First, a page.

“Why Inheritance Tax changes are not good news for everyone”

On the 15 June 2017, The Times reported:

“the new system will allow many families to pass on their home without paying a huge bill — but the system is complex and some will miss out”

Changes to the inheritance tax system should bring down the bill for millions of families whose parents’ or grandparents’ estates have soared in value after years of property inflation.

However, the new residence nil-rate band (RNRB) isn’t good news for everyone, as Mathew Roper, a barrister at 5 Stone Buildings, will explain at a Solicitors for the Elderly conference to be held in London next Thursday.

As a general rule, inheritance tax is paid at a rate of 40 per cent on estates that exceed the nil-rate band of £325,000 for a single person. Married couples or civil partners can transfer unused allowances to each other on death. On April 6, an additional residence nil-rate band of £100,000 per person was introduced that will apply when a main residence is passed on, effectively increasing the threshold at which inheritance tax becomes payable. This will rise by another £25,000 for each year until 2020, reaching £175,000.

Although this change will be welcomed by many people, not everyone will benefit. The main groups that will lose out are unmarried couples and those without children. The RNRB is available only when the main residence passes to lineal descendants on death (including adopted, foster or stepchildren). It does not apply if the home is passed to siblings or nieces and nephews and may potentially discriminate against those whose children have died before them, leaving the deceased without grandchildren.

A further complication arises when a property is placed into a discretionary trust. Here, a trustee is appointed to distribute the deceased’s assets as they see fit to a group of beneficiaries. As none of them will have an absolute right to the property, there is a potential loss of the RNRB because the qualifying conditions will not be satisfied.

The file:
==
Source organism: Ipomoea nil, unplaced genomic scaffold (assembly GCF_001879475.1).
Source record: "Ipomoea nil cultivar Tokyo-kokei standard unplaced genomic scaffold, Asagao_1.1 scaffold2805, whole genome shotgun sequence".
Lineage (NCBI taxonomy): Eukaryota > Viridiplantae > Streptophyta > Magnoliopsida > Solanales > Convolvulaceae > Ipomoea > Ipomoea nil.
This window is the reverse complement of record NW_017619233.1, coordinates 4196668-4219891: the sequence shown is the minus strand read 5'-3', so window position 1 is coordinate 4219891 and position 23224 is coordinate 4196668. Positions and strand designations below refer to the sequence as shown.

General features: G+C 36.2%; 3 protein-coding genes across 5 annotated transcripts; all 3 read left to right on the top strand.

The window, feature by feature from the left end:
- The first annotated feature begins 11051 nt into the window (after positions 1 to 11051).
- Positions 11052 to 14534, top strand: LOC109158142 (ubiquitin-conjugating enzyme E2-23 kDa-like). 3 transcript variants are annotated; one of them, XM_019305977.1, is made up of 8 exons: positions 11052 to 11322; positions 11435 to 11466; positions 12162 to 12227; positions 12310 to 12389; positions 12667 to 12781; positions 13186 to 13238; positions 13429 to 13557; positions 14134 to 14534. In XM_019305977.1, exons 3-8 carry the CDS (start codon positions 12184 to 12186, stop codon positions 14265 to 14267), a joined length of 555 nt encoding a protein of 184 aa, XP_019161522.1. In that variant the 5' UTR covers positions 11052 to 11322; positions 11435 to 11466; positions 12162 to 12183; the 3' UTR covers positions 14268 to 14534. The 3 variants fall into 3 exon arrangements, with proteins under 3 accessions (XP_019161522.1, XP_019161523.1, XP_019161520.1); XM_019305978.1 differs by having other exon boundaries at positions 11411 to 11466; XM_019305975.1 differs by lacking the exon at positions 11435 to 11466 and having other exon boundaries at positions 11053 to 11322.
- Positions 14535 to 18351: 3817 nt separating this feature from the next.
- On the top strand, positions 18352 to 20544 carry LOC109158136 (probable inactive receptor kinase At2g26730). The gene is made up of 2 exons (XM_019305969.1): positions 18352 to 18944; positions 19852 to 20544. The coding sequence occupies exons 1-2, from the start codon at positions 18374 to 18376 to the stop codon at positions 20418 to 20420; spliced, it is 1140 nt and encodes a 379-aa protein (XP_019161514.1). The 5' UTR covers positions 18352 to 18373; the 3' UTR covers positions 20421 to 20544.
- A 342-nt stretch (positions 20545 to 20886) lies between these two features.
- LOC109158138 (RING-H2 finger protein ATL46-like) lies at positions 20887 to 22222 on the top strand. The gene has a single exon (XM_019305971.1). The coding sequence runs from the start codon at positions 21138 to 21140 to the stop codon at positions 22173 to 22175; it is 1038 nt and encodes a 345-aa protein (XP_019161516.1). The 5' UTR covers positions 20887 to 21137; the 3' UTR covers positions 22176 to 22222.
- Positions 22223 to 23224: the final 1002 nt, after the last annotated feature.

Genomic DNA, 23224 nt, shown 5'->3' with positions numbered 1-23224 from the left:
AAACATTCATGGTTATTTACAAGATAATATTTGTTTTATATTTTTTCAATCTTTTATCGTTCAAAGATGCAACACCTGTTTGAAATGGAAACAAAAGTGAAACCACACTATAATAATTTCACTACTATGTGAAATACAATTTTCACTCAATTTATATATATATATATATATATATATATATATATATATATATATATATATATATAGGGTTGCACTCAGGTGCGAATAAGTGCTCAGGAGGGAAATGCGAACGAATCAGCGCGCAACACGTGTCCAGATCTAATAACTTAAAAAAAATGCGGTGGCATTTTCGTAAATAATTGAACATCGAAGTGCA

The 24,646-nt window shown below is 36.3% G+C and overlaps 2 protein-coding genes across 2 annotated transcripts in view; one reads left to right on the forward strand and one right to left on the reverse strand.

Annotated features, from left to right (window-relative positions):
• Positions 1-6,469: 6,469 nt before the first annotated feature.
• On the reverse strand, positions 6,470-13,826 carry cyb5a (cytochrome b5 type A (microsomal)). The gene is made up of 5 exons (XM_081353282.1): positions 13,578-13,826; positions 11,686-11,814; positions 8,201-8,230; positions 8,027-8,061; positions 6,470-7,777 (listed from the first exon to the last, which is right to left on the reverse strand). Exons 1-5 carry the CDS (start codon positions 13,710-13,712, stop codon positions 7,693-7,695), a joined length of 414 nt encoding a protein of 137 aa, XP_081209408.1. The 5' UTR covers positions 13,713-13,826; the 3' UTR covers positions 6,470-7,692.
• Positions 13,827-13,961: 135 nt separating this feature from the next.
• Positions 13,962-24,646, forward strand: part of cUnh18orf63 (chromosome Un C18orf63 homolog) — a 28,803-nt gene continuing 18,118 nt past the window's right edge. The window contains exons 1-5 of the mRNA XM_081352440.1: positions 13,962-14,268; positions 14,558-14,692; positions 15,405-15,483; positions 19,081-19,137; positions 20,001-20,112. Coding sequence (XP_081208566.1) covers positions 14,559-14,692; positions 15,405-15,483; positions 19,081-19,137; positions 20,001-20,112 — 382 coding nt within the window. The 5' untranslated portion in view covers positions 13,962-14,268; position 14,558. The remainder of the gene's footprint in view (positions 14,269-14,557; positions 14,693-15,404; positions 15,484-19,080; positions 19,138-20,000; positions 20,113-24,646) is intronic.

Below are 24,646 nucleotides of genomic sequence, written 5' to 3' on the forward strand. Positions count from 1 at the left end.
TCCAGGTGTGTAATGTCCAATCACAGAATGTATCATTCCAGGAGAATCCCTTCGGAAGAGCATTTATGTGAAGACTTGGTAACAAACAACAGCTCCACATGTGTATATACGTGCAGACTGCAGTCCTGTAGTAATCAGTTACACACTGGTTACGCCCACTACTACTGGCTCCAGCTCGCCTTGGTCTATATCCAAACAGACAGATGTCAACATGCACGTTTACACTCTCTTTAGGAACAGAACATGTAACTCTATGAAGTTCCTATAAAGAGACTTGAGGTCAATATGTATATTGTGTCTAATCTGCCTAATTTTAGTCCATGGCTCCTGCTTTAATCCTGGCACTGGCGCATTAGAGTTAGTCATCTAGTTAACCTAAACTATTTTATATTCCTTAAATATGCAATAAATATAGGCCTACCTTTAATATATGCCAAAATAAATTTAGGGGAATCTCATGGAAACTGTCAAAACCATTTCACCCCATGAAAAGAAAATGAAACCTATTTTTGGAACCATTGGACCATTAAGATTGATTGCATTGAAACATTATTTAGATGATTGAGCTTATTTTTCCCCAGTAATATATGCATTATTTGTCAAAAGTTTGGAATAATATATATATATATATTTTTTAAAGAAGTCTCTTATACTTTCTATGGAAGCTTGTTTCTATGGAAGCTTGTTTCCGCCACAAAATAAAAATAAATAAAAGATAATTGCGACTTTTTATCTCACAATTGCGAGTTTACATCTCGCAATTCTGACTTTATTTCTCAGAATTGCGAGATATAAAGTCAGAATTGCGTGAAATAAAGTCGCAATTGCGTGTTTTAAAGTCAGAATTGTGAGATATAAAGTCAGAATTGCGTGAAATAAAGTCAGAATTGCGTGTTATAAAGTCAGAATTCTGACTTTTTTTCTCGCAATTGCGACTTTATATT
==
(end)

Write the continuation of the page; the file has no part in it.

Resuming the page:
The RNRB is also limited for people with larger estates. The allowance is reduced for estates that exceed £2 million by £1 for every £2 in excess of the limit. Geographical location could also play against you — in parts of the country where average house prices are higher, the allowance may seem less attractive.

A visit to your solicitor could help to make sure that your estate makes full use of the new exemption and any planning issues are considered. Wills should be kept under constant review to ensure changing circumstances or legislative changes don’t affect the deceased’s wishes.

This is a complex area of law and professionals comment that the new rules are as yet untested, so it is unclear how they will affect their clients. The rules relating to the RNRB where a person has downsized their property, or disposed of it altogether prior to their death, are particularly complicated and it will be interesting to see how the exemption develops over the years as more case law becomes available on which to base decisions. Because of this, expert legal advice should be sought.

What do we think?  

The new system is very complex and as yet untested. In time, the chinks will be ironed out but in the meantime, some may miss out due to their personal circumstances. It is not only unmarried couples and those without children that will lose out, there are situations where leaving your estate outright to a child (lineal descendant) is not possible or not advisable. For example, parents may not wish to leave monies and property direct to a child with a disability as it may affect their benefits or their living situation or a child with mental health issue or a dependency on drugs or alcohol. It is usual for inheritances to be held in a Trust which can be managed effectively for the child and their needs. 

A simplification of the system would of course be welcomed, but also some clear guidance on how the new rules can be applied in some tricky situations and whether any exemptions will apply.   

For further information or to discuss any of these issues please email Rebecca Bristow at rb@startpointlaw.co.uk or telephone her on 01548 288008.